Vijai Singh, lawyer and owner of law firm V. Singh Professional Corporation, attended the performance with his wife Brenda Singh, daughter, and friends, the Latcham family.
“I thought it was just very positive and powerful,” Mr. Singh said after the show. “I looked at a lot of the people around and saw how peaceful and happy they were.”
He said the children’s reaction to Shen Yun—the world’s premier classical Chinese dance and music company—was proof of it’s magical quality.
“The kids were mesmerized,” he said. “I really believe the best perspective … is from the children themselves. Because we understand it from an adult’s perspective but they see something surreal, its almost real for them. So I think they capture the true essence and magic of the entire production.”
Mr. Singh’s family friend, Patrick Latcham, owner of a food distribution company, said Shen Yun’s classical Chinese dance and ethnic dances represent the core of traditional Chinese culture.
“It really brings out the spirit,” he said.
Mr. Latcham’s wife Katherine, a former ballet dancer who now works for the Niagara District School Board, said she felt privileged to witness Shen Yun’s high-level talent.
“It was just a wonderful experience, we’re so grateful,” she said.
“The costumes were brilliant, the lines were very clean, the dancers were gorgeous and the singers were brilliant.”
New York-based Shen Yun was formed in 2006 to revive 5,000 years of divinely inspired Chinese culture.
Mrs. Latcham appreciated the educational component of the story-based dances, which dramatically portray legendary stories of China’s past and present.
“It was just brilliant,” she said. “It was such a learning experience for the children. They were just so happy to be here—next year we’ll be coming back.”
The heroes featured in many of the dances—such as heroine Mulan or the Monkey King monk—embody cherished virtues of traditional Chinese culture and have a timeless message or moral to teach, says the Shen Yun website.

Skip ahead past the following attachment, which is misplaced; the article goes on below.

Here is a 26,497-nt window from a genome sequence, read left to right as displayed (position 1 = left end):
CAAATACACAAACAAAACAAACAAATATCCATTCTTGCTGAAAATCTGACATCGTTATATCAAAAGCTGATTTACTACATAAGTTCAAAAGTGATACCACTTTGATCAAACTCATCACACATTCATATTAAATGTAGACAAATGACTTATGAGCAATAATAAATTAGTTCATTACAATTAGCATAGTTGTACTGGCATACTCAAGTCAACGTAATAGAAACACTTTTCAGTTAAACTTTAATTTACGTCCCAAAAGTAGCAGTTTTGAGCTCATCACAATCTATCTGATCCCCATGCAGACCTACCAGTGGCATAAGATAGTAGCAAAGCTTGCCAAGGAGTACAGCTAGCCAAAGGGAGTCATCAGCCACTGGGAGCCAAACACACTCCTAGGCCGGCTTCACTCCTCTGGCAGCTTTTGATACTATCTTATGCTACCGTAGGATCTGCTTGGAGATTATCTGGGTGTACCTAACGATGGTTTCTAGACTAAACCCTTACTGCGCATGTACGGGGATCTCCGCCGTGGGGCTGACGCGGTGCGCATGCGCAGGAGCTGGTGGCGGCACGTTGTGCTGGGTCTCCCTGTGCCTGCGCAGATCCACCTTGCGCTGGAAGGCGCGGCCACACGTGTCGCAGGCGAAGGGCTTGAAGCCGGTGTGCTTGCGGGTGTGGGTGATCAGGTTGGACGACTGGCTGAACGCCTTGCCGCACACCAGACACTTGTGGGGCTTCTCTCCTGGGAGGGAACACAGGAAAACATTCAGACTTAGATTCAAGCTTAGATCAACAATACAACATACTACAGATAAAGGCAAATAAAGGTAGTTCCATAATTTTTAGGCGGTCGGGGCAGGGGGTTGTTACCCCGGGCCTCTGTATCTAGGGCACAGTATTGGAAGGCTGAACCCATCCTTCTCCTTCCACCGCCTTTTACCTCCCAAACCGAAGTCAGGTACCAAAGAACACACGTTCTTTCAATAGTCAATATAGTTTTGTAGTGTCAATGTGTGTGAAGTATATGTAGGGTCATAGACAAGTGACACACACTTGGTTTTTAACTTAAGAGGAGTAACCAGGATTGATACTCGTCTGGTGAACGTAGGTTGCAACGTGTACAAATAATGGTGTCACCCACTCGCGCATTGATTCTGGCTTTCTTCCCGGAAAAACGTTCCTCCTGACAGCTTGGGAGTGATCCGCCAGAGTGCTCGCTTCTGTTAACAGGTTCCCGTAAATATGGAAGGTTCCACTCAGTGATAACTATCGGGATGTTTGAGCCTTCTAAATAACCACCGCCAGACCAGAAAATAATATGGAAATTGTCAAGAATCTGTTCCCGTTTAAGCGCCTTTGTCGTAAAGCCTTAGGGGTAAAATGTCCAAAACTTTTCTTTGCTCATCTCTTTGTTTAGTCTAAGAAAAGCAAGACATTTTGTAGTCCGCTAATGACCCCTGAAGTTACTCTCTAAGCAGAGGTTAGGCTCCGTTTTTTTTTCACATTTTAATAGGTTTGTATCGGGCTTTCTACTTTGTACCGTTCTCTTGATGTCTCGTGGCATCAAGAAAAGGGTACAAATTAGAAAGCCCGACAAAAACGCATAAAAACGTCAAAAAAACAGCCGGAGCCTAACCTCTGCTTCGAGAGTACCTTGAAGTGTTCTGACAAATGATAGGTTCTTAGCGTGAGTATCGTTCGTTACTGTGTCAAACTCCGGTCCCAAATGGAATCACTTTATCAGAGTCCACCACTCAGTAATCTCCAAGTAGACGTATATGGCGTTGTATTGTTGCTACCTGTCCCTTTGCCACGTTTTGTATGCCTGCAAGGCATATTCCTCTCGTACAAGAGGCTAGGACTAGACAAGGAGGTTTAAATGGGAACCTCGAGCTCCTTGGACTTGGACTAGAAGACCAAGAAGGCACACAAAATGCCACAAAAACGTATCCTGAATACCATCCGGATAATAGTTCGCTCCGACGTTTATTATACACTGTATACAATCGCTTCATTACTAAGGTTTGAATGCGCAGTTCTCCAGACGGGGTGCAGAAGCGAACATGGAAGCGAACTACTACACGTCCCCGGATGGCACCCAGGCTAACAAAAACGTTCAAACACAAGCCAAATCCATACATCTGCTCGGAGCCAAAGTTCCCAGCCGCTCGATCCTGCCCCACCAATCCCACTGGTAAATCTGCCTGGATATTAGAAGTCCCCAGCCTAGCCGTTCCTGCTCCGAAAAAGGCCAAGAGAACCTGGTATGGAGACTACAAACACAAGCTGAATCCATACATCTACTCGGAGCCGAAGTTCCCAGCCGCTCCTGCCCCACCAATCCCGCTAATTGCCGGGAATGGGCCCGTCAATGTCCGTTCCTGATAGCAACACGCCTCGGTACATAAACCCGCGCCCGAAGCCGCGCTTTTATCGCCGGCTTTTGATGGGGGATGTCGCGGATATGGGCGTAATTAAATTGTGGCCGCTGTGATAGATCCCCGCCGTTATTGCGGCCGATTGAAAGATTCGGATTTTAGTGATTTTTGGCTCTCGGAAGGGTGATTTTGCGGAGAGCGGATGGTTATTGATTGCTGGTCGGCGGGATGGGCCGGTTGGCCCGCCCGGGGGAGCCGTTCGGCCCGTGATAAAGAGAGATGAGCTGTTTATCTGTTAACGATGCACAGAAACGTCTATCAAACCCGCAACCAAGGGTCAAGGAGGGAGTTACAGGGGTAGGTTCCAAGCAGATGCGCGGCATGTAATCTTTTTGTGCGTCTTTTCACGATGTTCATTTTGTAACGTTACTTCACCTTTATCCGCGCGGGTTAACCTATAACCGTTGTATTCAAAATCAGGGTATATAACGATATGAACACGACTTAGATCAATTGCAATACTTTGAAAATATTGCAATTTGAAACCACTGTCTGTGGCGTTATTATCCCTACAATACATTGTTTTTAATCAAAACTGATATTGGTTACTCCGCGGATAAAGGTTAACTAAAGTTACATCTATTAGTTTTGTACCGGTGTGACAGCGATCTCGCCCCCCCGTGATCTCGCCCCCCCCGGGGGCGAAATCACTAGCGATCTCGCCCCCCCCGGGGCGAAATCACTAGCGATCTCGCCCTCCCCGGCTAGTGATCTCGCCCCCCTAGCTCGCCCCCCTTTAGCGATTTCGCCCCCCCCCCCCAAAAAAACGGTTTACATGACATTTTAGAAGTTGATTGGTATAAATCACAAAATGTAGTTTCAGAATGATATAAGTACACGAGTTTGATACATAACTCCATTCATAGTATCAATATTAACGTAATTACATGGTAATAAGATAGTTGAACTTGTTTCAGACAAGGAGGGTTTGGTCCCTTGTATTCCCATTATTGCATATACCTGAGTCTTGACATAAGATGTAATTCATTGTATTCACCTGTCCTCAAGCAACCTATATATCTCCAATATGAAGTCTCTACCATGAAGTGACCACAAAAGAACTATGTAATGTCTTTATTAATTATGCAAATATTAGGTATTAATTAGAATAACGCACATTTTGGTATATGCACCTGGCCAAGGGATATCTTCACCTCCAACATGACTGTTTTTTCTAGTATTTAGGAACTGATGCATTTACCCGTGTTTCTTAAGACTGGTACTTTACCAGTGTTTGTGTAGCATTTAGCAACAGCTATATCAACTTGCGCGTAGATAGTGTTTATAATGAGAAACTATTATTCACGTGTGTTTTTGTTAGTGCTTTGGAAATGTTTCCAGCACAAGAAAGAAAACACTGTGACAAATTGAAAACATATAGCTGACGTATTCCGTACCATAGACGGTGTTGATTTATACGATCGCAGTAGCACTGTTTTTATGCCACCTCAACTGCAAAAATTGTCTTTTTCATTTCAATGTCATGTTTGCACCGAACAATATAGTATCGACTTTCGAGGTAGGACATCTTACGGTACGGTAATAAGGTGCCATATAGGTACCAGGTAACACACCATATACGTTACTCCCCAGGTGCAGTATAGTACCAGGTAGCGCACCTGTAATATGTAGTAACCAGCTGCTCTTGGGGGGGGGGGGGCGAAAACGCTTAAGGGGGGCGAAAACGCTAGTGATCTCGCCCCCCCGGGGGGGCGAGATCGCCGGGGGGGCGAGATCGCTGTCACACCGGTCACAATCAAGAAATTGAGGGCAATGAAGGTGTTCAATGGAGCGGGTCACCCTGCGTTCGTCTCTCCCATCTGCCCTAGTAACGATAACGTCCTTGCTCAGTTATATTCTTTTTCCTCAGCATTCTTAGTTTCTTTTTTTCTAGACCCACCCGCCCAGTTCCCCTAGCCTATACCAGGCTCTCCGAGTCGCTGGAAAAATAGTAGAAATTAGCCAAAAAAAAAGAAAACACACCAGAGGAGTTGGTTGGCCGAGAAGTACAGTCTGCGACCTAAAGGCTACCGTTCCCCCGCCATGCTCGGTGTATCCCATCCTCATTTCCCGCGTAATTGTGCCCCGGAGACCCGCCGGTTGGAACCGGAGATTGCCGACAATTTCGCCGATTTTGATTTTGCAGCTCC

“It is so authentic that we have the opportunity for the children to learn and experience [the culture] directly with the costumes and different dance styles and the language itself,” said Mrs. Latcham, adding that it made her feel “peaceful.”
Mr. Latcham loved the dance piece entitled The Monkey King Thwarts the Evil Toad. Adapted from the classic novel Journey to the West, the story follows a monk and his disciples on a quest for Buddhist scriptures—a journey complete with magic powers, epic battles, celestial fairies, and royal palaces.
“That was just great,” he said, adding that he appreciated the bilingual emcees, who explained each story before it played out on stage.
“It was nice to have the narrative with [the emcees]. It was nice to see they were accommodating to both languages.”
Mr. Singh was struck by Shen Yun’s trademark digital moving backdrops, which provide context and unexpected surprises to each story.
“The special effects just blended in so perfectly,” he said.
Mr. Latcham concurred, saying he recognized the backdrop images as authentic scenes from the Middle Kingdom: “I saw the backdrop of the Great Wall and the Forbidden City, it brought some memories back. It was very nice, tied it all together,” he said.
Mr. Singh said he “learned a lot” and gained a deeper appreciation for traditional Chinese culture after seeing the show.
“We learn about how talented the culture is,” he said. “The pageantry is steeped in history, so it just brings it to life.”
Reporting by Donna He and Justina Wheale
New York-based Shen Yun Performing Arts has four touring companies that perform simultaneously around the world. Its World Company will perform in Toronto from Jan. 23-26. For more information, visit ShenYunPerformingArts.org
The Epoch Times considers Shen Yun Performing Arts the significant cultural event of our time. We have proudly covered audience reactions since Shen Yun’s inception in 2006.